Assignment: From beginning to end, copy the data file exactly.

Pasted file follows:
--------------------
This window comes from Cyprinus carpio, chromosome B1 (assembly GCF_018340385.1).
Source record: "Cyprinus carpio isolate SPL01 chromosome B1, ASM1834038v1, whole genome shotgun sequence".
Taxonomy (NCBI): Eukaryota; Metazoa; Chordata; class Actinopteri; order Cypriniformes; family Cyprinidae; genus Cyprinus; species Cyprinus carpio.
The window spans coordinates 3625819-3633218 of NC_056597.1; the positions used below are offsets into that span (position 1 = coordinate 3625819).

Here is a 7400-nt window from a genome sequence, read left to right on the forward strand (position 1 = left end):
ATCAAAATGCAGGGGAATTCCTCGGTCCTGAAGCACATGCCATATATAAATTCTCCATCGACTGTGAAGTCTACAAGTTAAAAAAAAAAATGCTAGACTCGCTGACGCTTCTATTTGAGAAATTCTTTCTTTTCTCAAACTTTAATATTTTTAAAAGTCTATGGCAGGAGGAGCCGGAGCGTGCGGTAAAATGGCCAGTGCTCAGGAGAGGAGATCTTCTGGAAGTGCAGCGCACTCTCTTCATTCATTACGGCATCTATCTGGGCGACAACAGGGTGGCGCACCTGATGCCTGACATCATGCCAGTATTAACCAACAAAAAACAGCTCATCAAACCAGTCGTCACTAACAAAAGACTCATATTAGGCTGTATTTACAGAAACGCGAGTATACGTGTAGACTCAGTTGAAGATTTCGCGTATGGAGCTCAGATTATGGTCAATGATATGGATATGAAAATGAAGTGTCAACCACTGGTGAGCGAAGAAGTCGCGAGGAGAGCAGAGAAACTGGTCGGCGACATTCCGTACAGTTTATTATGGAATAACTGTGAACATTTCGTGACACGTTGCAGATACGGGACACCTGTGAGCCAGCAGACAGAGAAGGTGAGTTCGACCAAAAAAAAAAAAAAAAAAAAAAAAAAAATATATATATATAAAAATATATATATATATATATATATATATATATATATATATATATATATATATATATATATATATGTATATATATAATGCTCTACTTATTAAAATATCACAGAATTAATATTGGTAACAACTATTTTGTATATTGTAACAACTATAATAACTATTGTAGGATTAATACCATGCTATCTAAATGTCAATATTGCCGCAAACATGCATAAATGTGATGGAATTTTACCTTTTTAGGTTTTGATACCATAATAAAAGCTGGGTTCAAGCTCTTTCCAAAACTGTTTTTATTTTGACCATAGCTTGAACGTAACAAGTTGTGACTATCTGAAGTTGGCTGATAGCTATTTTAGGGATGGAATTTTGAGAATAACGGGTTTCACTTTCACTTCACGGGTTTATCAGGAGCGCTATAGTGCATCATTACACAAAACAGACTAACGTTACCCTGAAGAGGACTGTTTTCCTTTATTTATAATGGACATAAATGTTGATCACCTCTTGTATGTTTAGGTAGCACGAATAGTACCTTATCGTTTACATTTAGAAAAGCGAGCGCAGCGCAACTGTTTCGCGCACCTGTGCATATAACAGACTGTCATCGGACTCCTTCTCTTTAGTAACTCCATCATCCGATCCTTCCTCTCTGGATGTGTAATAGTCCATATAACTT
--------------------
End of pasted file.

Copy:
This window comes from Cyprinus carpio, chromosome B1 (assembly GCF_018340385.1).
Source record: "Cyprinus carpio isolate SPL01 chromosome B1, ASM1834038v1, whole genome shotgun sequence".
Taxonomy (NCBI): Eukaryota; Metazoa; Chordata; class Actinopteri; order Cypriniformes; family Cyprinidae; genus Cyprinus; species Cyprinus carpio.
The window spans coordinates 3625819-3633218 of NC_056597.1; the positions used below are offsets into that span (position 1 = coordinate 3625819).

Here is a 7400-nt window from a genome sequence, read left to right on the forward strand (position 1 = left end):
ATCAAAATGCAGGGGAATTCCTCGGTCCTGAAGCACATGCCATATATAAATTCTCCATCGACTGTGAAGTCTACAAGTTAAAAAAAAAAATGCTAGACTCGCTGACGCTTCTATTTGAGAAATTCTTTCTTTTCTCAAACTTTAATATTTTTAAAAGTCTATGGCAGGAGGAGCCGGAGCGTGCGGTAAAATGGCCAGTGCTCAGGAGAGGAGATCTTCTGGAAGTGCAGCGCACTCTCTTCATTCATTACGGCATCTATCTGGGCGACAACAGGGTGGCGCACCTGATGCCTGACATCATGCCAGTATTAACCAACAAAAAACAGCTCATCAAACCAGTCGTCACTAACAAAAGACTCATATTAGGCTGTATTTACAGAAACGCGAGTATACGTGTAGACTCAGTTGAAGATTTCGCGTATGGAGCTCAGATTATGGTCAATGATATGGATATGAAAATGAAGTGTCAACCACTGGTGAGCGAAGAAGTCGCGAGGAGAGCAGAGAAACTGGTCGGCGACATTCCGTACAGTTTATTATGGAATAACTGTGAACATTTCGTGACACGTTGCAGATACGGGACACCTGTGAGCCAGCAGACAGAGAAGGTGAGTTCGACCAAAAAAAAAAAAAAAAAAAAAAAAAAAATATATATATATAAAAATATATATATATATATATATATATATATATATATATATATATATATATATATATATATATATGTATATATATAATGCTCTACTTATTAAAATATCACAGAATTAATATTGGTAACAACTATTTTGTATATTGTAACAACTATAATAACTATTGTAGGATTAATACCATGCTATCTAAATGTCAATATTGCCGCAAACATGCATAAATGTGATGGAATTTTACCTTTTTAGGTTTTGATACCATAATAAAAGCTGGGTTCAAGCTCTTTCCAAAACTGTTTTTATTTTGACCATAGCTTGAACGTAACAAGTTGTGACTATCTGAAGTTGGCTGATAGCTATTTTAGGGATGGAATTTTGAGAATAACGGGTTTCACTTTCACTTCACGGGTTTATCAGGAGCGCTATAGTGCATCATTACACAAAACAGACTAACGTTACCCTGAAGAGGACTGTTTTCCTTTATTTATAATGGACATAAATGTTGATCACCTCTTGTATGTTTAGGTAGCACGAATAGTACCTTATCGTTTACATTTAGAAAAGCGAGCGCAGCGCAACTGTTTCGCGCACCTGTGCATATAACAGACTGTCATCGGACTCCTTCTCTTTAGTAACTCCATCATCCGATCCTTCCTCTCTGGATGTGTAATAGTCCATATAACTT